9780231168410-0231168411-Love and War: How Militarism Shapes Sexuality and Romance

Love and War: How Militarism Shapes Sexuality and Romance

ISBN-13: 9780231168410
ISBN-10: 0231168411
Author: Digby, Tom
Publication date: 2014
Publisher: Columbia University Press
Format: Paperback 240 pages
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Book details

ISBN-13: 9780231168410
ISBN-10: 0231168411
Author: Digby, Tom
Publication date: 2014
Publisher: Columbia University Press
Format: Paperback 240 pages

Summary

Acknowledged authors Digby, Tom wrote Love and War: How Militarism Shapes Sexuality and Romance comprising 240 pages back in 2014. Textbook and eTextbook are published under ISBN 0231168411 and 9780231168410. Since then Love and War: How Militarism Shapes Sexuality and Romance textbook was available to sell back to BooksRun online for the top buyback price of $ 4.88 or rent at the marketplace.

Description

Ideas of masculinity and femininity become sharply defined in war-reliant societies, resulting in a presumed enmity between men and women. This so-called "battle of the sexes" is intensified by the use of misogyny to encourage men and boys to conform to the demands of masculinity. These are among Tom Digby's fascinating insights shared in Love and War, which describes the making and manipulation of gender in militaristic societies and the sweeping consequences for men and women in their personal, romantic, sexual, and professional lives.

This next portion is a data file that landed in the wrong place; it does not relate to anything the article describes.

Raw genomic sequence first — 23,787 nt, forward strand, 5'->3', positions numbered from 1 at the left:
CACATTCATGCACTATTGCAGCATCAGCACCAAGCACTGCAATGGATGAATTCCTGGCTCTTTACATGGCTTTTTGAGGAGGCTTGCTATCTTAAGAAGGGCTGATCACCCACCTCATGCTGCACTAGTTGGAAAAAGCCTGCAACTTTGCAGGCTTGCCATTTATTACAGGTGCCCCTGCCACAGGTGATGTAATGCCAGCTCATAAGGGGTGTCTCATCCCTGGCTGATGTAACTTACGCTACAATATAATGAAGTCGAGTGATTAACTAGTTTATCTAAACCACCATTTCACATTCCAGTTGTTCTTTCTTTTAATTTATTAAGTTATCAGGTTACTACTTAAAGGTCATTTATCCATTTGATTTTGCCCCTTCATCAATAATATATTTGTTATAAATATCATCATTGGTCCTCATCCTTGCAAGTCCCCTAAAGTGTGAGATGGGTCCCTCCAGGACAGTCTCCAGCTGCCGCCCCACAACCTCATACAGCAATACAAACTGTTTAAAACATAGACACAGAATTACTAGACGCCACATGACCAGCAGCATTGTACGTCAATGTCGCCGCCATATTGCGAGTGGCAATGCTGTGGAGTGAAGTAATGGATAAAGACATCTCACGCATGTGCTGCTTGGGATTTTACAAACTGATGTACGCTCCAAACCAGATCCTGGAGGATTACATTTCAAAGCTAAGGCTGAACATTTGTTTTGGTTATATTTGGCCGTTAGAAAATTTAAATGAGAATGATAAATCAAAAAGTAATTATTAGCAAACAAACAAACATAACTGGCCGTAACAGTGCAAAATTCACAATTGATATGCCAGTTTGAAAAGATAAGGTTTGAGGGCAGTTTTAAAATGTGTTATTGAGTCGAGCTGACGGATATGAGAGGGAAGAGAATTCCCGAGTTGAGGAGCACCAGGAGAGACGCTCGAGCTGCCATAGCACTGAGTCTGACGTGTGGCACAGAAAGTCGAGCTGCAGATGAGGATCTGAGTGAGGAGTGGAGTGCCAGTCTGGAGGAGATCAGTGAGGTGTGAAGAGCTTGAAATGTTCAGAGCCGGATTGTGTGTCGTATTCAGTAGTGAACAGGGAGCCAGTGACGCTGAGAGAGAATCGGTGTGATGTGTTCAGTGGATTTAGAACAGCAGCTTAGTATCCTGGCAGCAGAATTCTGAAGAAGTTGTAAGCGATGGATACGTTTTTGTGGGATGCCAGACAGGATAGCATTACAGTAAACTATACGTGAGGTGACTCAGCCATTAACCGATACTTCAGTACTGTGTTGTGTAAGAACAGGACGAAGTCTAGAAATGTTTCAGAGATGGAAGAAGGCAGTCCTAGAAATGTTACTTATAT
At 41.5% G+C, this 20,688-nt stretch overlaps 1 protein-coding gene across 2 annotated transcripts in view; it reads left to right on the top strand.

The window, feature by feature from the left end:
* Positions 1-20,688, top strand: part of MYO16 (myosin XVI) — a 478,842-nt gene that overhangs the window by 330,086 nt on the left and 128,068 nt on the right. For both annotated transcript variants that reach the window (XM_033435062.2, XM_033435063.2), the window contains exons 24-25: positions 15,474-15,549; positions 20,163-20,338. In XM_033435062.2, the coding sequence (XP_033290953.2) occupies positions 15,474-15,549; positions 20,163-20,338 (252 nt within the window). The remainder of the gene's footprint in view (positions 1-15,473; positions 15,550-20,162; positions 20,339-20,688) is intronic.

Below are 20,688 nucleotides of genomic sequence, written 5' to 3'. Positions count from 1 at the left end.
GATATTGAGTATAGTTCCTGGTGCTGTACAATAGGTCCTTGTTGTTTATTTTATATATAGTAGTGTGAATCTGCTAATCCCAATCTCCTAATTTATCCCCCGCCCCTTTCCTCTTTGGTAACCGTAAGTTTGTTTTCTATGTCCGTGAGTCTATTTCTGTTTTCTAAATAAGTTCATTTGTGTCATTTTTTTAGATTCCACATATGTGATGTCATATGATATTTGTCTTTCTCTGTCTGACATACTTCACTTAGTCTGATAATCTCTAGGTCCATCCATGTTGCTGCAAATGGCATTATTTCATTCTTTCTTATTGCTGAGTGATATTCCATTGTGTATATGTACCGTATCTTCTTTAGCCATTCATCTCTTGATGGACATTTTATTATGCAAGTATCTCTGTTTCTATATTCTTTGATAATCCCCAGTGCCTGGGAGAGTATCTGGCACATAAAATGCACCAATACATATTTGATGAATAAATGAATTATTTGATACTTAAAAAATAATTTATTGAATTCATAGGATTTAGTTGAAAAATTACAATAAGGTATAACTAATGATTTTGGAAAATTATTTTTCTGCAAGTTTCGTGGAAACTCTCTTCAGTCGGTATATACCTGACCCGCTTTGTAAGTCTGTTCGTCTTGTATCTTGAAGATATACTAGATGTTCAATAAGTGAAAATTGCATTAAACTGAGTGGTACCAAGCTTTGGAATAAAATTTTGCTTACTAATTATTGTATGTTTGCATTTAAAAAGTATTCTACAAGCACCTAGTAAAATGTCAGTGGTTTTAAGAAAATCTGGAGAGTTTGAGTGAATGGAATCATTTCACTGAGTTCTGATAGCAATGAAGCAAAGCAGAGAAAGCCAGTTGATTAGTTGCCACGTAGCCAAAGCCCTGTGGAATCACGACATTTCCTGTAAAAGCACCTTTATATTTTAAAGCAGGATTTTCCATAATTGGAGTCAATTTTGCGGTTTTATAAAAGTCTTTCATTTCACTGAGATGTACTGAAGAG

Drawing on cross-cultural comparisons and examples from popular media, including sports culture, the rise of "gonzo" and "bangbus" pornography, and "internet trolls," Digby describes how the hatred of women and the suppression of empathy are used to define masculinity, thereby undermining relations between women and men―sometimes even to the extent of violence. Employing diverse philosophical methodologies, he identifies the cultural elements that contribute to heterosexual antagonism, such as an enduring faith in male force to solve problems, the glorification of violent men who suppress caring emotions, the devaluation of men's physical and emotional lives, an imaginary gender binary, male privilege premised on the subordination of women, and the use of misogyny to encourage masculine behavior. Digby tracks the "collateral damage" of this disabling misogyny in the lives of both men and women, but ends on a hopeful note. He ultimately finds the link between war and gender to be dissolving in many societies: war is becoming slowly de-gendered, and gender is becoming slowly de-militarized.

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